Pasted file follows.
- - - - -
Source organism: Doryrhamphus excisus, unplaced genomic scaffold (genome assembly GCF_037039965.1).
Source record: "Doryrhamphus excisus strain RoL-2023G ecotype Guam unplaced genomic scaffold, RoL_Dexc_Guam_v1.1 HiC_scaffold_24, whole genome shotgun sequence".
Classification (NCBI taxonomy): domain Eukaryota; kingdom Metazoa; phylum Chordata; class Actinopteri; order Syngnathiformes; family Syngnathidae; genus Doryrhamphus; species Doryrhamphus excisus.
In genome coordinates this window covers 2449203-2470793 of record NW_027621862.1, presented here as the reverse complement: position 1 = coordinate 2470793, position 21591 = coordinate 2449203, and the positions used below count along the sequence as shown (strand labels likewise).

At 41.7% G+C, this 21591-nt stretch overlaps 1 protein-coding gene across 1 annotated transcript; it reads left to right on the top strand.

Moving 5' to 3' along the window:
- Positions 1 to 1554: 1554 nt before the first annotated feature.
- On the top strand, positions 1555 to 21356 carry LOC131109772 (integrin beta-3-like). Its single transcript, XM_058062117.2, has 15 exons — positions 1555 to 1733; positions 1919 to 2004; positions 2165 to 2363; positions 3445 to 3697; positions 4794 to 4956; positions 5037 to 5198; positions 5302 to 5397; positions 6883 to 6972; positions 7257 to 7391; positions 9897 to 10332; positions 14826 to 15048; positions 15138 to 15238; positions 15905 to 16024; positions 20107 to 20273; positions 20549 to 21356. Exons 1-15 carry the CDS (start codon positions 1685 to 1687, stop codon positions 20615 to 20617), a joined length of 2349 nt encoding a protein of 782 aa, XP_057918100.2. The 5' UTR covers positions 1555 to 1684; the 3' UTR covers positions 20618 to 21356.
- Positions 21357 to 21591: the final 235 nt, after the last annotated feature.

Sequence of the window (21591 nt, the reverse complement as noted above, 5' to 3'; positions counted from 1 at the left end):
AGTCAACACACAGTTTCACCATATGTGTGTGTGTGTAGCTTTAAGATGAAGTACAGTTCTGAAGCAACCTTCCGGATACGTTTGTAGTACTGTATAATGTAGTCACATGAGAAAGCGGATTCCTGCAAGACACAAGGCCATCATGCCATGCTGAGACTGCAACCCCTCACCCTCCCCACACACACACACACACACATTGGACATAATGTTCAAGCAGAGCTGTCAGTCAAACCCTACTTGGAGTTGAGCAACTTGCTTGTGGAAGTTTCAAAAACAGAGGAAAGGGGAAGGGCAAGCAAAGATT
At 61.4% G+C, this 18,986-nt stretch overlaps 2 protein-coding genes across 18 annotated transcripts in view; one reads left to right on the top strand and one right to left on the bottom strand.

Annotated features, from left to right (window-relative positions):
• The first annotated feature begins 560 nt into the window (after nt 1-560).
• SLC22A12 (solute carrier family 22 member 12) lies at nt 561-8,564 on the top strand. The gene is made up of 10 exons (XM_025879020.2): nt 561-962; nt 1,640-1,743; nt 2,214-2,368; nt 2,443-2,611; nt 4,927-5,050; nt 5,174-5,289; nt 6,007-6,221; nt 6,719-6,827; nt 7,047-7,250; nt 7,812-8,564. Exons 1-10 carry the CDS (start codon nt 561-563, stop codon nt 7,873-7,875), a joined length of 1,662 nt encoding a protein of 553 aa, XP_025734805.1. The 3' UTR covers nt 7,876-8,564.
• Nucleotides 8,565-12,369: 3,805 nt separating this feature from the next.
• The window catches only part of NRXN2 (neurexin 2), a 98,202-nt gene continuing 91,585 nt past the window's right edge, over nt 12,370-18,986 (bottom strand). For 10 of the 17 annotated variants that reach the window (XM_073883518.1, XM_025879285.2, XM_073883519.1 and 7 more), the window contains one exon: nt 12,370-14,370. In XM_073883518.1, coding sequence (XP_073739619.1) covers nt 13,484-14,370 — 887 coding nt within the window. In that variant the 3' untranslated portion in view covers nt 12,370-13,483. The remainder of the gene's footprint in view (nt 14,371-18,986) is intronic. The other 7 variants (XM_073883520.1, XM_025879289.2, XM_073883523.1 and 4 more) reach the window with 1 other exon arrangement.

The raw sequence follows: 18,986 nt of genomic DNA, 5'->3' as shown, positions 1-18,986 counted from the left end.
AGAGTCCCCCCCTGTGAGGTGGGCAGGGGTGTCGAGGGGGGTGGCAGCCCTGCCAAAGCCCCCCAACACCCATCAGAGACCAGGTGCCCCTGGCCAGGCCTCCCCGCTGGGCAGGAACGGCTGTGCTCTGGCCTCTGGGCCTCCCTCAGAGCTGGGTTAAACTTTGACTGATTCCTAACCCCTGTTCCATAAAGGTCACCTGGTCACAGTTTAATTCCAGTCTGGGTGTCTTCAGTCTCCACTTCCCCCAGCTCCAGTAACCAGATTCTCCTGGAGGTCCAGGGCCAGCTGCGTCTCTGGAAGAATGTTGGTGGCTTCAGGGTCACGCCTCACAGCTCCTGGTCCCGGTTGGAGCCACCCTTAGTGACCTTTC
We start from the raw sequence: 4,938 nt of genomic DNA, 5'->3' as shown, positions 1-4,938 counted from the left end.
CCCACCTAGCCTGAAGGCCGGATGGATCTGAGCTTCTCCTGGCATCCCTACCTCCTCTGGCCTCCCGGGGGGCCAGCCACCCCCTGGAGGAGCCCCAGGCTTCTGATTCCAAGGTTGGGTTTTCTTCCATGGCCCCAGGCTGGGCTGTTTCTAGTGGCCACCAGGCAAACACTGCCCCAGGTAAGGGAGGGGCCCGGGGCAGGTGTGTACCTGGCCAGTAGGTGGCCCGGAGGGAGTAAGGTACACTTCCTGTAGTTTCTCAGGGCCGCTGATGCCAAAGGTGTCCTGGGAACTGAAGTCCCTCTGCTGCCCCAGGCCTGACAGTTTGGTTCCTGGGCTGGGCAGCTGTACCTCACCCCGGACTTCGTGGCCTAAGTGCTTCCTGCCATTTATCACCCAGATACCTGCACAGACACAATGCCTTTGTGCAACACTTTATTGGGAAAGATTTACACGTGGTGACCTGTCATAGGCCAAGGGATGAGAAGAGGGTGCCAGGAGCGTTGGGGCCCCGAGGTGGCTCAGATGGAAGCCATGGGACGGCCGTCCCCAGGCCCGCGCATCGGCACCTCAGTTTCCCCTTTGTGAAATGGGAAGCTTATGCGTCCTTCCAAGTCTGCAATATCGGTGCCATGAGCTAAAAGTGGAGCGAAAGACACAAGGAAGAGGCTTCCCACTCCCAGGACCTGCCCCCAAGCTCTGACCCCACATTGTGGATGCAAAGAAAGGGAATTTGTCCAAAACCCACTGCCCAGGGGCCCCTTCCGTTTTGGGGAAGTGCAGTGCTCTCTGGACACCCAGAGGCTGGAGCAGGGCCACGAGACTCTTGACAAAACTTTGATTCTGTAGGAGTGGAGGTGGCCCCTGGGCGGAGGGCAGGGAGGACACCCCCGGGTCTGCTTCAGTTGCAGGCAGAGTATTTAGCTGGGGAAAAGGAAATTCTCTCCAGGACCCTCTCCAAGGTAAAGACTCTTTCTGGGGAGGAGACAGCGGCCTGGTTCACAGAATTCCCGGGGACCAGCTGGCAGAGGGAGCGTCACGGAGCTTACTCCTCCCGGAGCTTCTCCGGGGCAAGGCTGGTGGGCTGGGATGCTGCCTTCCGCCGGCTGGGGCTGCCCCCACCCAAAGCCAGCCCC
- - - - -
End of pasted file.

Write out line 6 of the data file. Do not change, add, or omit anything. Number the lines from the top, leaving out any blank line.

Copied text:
Moving 5' to 3' along the window: